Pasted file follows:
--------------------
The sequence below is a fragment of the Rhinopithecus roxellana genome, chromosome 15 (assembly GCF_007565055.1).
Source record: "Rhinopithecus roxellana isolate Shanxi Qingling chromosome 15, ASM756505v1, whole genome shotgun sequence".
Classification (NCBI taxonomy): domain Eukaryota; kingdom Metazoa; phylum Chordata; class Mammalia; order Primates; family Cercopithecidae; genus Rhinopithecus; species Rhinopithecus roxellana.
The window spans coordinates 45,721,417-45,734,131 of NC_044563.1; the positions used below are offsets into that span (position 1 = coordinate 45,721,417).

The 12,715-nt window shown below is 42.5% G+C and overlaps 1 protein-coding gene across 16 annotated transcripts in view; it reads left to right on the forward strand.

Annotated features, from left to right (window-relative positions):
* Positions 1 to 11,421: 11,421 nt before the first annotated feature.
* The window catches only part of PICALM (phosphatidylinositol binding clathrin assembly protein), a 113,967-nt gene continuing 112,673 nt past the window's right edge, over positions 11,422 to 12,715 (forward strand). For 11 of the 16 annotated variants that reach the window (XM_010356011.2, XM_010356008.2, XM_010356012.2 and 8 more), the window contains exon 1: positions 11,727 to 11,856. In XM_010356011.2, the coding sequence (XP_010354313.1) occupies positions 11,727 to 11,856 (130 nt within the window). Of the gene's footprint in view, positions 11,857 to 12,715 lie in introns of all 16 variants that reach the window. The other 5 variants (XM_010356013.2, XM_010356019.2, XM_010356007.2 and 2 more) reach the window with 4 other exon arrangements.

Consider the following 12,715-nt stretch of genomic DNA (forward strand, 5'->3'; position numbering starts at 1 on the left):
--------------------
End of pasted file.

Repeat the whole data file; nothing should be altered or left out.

The sequence below is a fragment of the Rhinopithecus roxellana genome, chromosome 15 (assembly GCF_007565055.1).
Source record: "Rhinopithecus roxellana isolate Shanxi Qingling chromosome 15, ASM756505v1, whole genome shotgun sequence".
Classification (NCBI taxonomy): domain Eukaryota; kingdom Metazoa; phylum Chordata; class Mammalia; order Primates; family Cercopithecidae; genus Rhinopithecus; species Rhinopithecus roxellana.
The window spans coordinates 45,721,417-45,734,131 of NC_044563.1; the positions used below are offsets into that span (position 1 = coordinate 45,721,417).

The 12,715-nt window shown below is 42.5% G+C and overlaps 1 protein-coding gene across 16 annotated transcripts in view; it reads left to right on the forward strand.

Annotated features, from left to right (window-relative positions):
* Positions 1 to 11,421: 11,421 nt before the first annotated feature.
* The window catches only part of PICALM (phosphatidylinositol binding clathrin assembly protein), a 113,967-nt gene continuing 112,673 nt past the window's right edge, over positions 11,422 to 12,715 (forward strand). For 11 of the 16 annotated variants that reach the window (XM_010356011.2, XM_010356008.2, XM_010356012.2 and 8 more), the window contains exon 1: positions 11,727 to 11,856. In XM_010356011.2, the coding sequence (XP_010354313.1) occupies positions 11,727 to 11,856 (130 nt within the window). Of the gene's footprint in view, positions 11,857 to 12,715 lie in introns of all 16 variants that reach the window. The other 5 variants (XM_010356013.2, XM_010356019.2, XM_010356007.2 and 2 more) reach the window with 4 other exon arrangements.

Consider the following 12,715-nt stretch of genomic DNA (forward strand, 5'->3'; position numbering starts at 1 on the left):